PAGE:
Lasting First Impressions of Spider-Man: Edge of Time from Activision
For several months now, I have been following the news about Activision’s latest in their annual Spider-Man release with keen interest. I was most intrigued by the fact that it was written by the great Peter David, one of my all-time favourite authors (my favourite still being his Star Trek: TNG novel, Imzadi). The great voice cast behind the game, such as Val Kilmer, Laura Vandervoort, and Katee Sackhoff was also something of a bonus and with that I was excited and eager to get my hands on the game. Spider-Man: Edge of Time takes a unique twist on Spider-Man games and introduces two very distinct Spider-Men, The Amazing Spider-Man, Peter Parker, and Spider-Man 2099, Miguel O’Hara, appearing for the first time in a video game. Two very distant heroes brought together, literally, through time when Miguel O’Hara witnesses the death of Peter Parker at the hands of Anti-Venom and must attempt to stop this distortion of the timeline.
So it was during this year’s annual Extra Life marathon that I had the opportunity to pop in the game and give it a run through. The game starts out with a bang and you are thrown right into the game head first. I actually thought the opening credits were quite brilliant as they play along the screen during the initial game play and story setup. You are taught how each of the two distinct Spider-Men’s powers work as you need to use them for the first time so there is no need to be overwhelmed with all the different controls all up front. This helps ease the player into the game in a fun and natural way.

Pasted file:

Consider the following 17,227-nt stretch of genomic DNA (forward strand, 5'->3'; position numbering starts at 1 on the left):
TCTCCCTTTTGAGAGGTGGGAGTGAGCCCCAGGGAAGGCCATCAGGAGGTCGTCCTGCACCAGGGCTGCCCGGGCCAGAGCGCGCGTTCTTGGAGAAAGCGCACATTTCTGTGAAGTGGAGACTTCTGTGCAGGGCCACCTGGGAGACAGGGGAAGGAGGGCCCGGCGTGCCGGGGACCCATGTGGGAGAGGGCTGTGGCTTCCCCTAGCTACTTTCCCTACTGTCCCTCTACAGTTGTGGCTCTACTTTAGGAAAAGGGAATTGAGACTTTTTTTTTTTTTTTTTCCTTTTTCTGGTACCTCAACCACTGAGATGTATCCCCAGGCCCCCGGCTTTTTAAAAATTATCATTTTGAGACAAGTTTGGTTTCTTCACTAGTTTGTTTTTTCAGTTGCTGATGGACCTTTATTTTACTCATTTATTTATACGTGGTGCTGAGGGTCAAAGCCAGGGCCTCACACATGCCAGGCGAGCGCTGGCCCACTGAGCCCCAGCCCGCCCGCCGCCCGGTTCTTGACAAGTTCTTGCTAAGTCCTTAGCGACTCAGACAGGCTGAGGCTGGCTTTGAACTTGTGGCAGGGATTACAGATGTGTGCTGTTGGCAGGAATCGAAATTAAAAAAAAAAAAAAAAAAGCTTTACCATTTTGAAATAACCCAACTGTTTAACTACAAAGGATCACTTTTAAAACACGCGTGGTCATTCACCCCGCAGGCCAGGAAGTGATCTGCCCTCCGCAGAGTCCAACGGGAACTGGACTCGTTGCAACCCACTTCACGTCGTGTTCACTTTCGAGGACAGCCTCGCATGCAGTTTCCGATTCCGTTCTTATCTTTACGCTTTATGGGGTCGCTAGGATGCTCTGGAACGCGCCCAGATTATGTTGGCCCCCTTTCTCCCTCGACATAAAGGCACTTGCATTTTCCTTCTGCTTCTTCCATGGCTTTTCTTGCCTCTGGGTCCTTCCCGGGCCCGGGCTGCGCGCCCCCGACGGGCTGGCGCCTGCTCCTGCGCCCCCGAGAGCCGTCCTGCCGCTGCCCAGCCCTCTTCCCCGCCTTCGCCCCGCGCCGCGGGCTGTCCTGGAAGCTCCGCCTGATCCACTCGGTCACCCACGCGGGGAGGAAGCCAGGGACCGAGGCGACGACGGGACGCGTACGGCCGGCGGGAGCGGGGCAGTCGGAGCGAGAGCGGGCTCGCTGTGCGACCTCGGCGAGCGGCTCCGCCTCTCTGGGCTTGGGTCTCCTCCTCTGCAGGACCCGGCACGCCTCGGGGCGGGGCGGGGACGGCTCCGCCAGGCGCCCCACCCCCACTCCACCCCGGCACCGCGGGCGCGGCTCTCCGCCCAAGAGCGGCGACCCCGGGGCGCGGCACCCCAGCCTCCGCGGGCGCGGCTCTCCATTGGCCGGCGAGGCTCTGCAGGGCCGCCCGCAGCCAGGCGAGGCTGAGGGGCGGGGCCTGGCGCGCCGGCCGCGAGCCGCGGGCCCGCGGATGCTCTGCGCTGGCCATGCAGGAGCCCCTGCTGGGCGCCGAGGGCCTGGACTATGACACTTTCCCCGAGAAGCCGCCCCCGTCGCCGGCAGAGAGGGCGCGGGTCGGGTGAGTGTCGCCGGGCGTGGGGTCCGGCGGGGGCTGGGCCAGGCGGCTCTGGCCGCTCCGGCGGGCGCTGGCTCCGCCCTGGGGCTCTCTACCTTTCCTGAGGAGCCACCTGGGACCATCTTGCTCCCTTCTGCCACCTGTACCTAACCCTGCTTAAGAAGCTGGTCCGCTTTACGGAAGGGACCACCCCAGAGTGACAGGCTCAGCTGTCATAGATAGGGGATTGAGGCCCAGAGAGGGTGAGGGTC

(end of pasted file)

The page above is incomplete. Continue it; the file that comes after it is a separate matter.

The storyline is an intriguing and completely immersive one that takes the player smoothly from playing Spider-Man 2099 to Amazing Spider-Man with ease. In my time playing the game there were no distinct pauses in the game play as it just kept running forward, full steam ahead. The game is full of banter between the two Spider-Men which definitely keeps things interesting and certainly makes it feel like a true Spider-Man game. After playing for a while, however, I felt like I was just doing the same thing over and over again. While there are definitely some variations in the gameplay, from combat, to wall-crawling, and even free falling, it all just seemed endless. I honestly felt like I was going nowhere or I had no idea what I was doing or why I was doing it. I simply moved along in the game doing whatever it presented to me without rhyme or reason. In one particular level, for example, Spider-Man 2099 is diving through a (very) long shaft and the player must steer him around the obstacles. Okay, sounds fun and it was at first. Then it just kept going. And going. And going. I was honestly annoyed with how long this went on for; it just felt excessive. At times the controls also seems to get away from me as I would try to web swing from one place to another but it just wouldn’t happen and I’d fall back to the bottom of a multi-tiered level.
The game itself looks great; the models all move fluidly and realistically and it is a beautiful Spider-Man game. The developers at Beenox certainly did a spectacular job with this title while the voice acting is equally superb and truly immerse the player into the storyline. Peter David’s writing is solid, consistent and full of great one liners, just like Spider-Man himself. Even the difficulty level of the game felt really good; it wasn’t too basic and it wasn’t overly arduous which seems to be rare these days. I just felt, after the first hour of playing the game (I actually played just over 90 minutes), that the game was getting very repetitive and seemed to go on forever without anything substantial actually happening in the storyline. After that initial hour, while there were things about the game I enjoyed and thought were unique, it just didn’t give me enough to bring me back for a second play.
Activision, I gave you an hour and I am NOT IMPRESSED.